Yes, that's why it is nearly impossible to overclock the 3100 enough to make it catch up with the 3300X despite having the same total number of cores and L3$ on the same architecture and why the 3300X can give the technically far more powerful 3600(X) a run for its money in some cases.
 
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Flemishdragon

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I rather have it running 5Ghz+ and much more power hungry at least have the option Intel is more power hungry anyways. Even for 200mhz + your favorite appz just feel that much more snappier and even a lot sometimes it's worth it!
 
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The other big question is what the all-core (or typical) clocks will be for heavy workloads. Intel's 9900K for example runs 4.7GHz all-core, all day long, even though the boost clock is 5.0GHz and the base clock is 3.6GHz. From what I saw in testing, the 3950X typically ran most heavily threaded applications (including games!) at around 4.2GHz. So Intel is ~300MHz less than boost and AMD is ~500MHz less than boost. Zen 3 could change that, and if it gets typical clocks of ~4.5GHz instead of ~4.2GHz, that would be a decent bump in performance.

But yeah, latency stuff is going to be a bigger factor I think. Paul and I have also talked, and Renoir being OEM-only for desktop is very likely AMD trying not to spoil the Zen 3 party.

Exactly what I thought when seeing the 4.8 'boost'. I have had the 3950x since December and it is really a 4.2-4.3 chip at max for all core. I have little doubt the boost makes a difference in specific situations but it is for such a short duration it is irrelevant for any sustained compute jobs. I'm far more interested in what the difference is in the IPC and what clocks it can sustain all or even partial core.

And of course, if anyone's primary goal is gaming, the premium this 16 core model goes for would give you far better returns being spent on a better graphics card.
 

barryv88

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Vermeer might just be the ultimate Zen that many have been waiting for. Things to consider that can contribute to its increased IPC over Zen2:
  • 7nm+ node should bring around 5-10% IPC uplift over current 7nm.
  • Architectural changes. Could easily add another 5-10%? Hard to tell.
  • Clock speed increases. Another 3%?
  • Single CCX over dual CCX designs (for 6C and 8C models)?
All of this can add up to 20% over Zen2. If that's the case, Intel would be in big trouble and Rocket Lake will really have to come out guns blazing, given that it's not too hamstrung by their 14nm limitations.
 
Vermeer might just be the ultimate Zen that many have been waiting for. Things to consider that can contribute to its increased IPC over Zen2:
  • 7nm+ node should bring around 5-10% IPC uplift over current 7nm.
  • Architectural changes. Could easily add another 5-10%? Hard to tell.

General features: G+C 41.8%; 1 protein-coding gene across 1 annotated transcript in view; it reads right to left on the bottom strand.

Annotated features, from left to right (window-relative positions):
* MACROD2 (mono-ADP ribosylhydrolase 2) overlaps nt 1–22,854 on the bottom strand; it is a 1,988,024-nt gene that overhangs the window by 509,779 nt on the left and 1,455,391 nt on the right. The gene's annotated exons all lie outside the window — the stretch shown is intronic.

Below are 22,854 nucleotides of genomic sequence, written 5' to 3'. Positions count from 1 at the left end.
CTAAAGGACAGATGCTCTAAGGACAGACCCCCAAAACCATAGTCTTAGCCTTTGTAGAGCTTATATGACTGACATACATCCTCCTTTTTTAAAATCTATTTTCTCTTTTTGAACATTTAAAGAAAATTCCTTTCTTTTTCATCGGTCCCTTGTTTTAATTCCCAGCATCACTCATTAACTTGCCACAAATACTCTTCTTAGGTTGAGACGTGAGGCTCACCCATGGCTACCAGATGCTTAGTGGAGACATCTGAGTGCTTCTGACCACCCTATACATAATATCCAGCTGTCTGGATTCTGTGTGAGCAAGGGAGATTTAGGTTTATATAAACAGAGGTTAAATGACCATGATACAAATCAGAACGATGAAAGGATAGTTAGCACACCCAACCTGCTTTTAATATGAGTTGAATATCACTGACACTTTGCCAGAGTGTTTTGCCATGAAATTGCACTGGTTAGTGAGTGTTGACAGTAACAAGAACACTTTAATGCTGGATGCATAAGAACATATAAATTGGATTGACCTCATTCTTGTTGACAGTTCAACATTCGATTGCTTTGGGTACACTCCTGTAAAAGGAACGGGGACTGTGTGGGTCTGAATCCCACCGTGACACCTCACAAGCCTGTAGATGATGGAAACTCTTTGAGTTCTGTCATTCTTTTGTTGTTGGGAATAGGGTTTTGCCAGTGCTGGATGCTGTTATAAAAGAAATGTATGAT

• Clock speed increases. Another 3%?
  • Single CCX over dual CCX designs (for 6C and 8C models)?
All of this can add up to 20% over Zen2. If that's the case, Intel would be in big trouble and Rocket Lake will really have to come out guns blazing, given that it's not too hamstrung by their 14nm limitations.
Usually a shrink brings a performance increase because they can fit more transistors into the same space,which would be a architectural change, or because it uses less power which they can put towards increasing clocks,you are adding the same thing three times here.
 

barryv88

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Usually a shrink brings a performance increase because they can fit more transistors into the same space,which would be a architectural change, or because it uses less power which they can put towards increasing clocks,you are adding the same thing three times here.
I was trying to get a rough estimate of IPC increase (taking mostly everything in consideration). I'm going with 17%ish. What would you reckon abouts?
 
I was trying to get a rough estimate of IPC increase (taking mostly everything in consideration). I'm going with 17%ish. What would you reckon abouts?
The difference will be all over the place depending on what you benchmark,just like going from zen 1 to zen 2, some things will have no improvement while others might have 15-17-20% difference, if today's implementation is handicapping them that much.

Gaming doesn't rely on IPC heavy code,games are coded for the jaguar cores of the ps4 and xbone which is why ZEN which already has higher IPC than intel is still slower in games because it runs at quite lower clocks when all cores are loaded.
 
Practically all gaming benchmarks disagree, high-performance PC gaming requires BOTH strong IPC and high clock frequencies, can't sacrifice much of either for more of the other.
Gaming benchmarks are mostly flyby 3d renders without any user input,pathfinding or AI,maybe you get some scripted events but even then it's in the perfectly controlled environment that the benchmark creates,it's little more than 3d rendering with the help of the game engine.
 

InvalidError

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Gaming benchmarks are mostly flyby 3d renders without any user input,pathfinding or AI
Doing a benchmark without any of those things would require fully pre-recorded animation, wouldn't be much of a benchmark and require a stupid amount of extra storage. The more logical way of doing a repeatable benchmark is to replay inputs using fixed/recorded PRNG seeds for AIs and other algorithms, in which case the load on the game engine is effectively the same as actual play as all of the pathfinding, AI and whatever else all need to be re-calculated for playback.
 
Doing a benchmark without any of those things would require fully pre-recorded animation,
No all you need is the camera's x,y,z position and view angles, you feed that into the 3d engine and out comes a pretty picture.
Here's a simple example, you can see him move the camera and at the bottom are the coordinates.
And you don't even need a huge list of coordinates you just use logarithms.
View: https://www.youtube.com/watch?v=K6EIYtTVJ0Y

wouldn't be much of a benchmark
Indeed most aren't.
and require a stupid amount of extra storage.
They are using the game assets that are already part of the game...so yes stupid amount of storage but not extra.


Just look at the benchmark of strange brigade, they maxed it out to the complete limit,it's a completely static scene where other benches at least pretend that some things are moving.
View: https://www.youtube.com/watch?v=RY9jPbaAOOo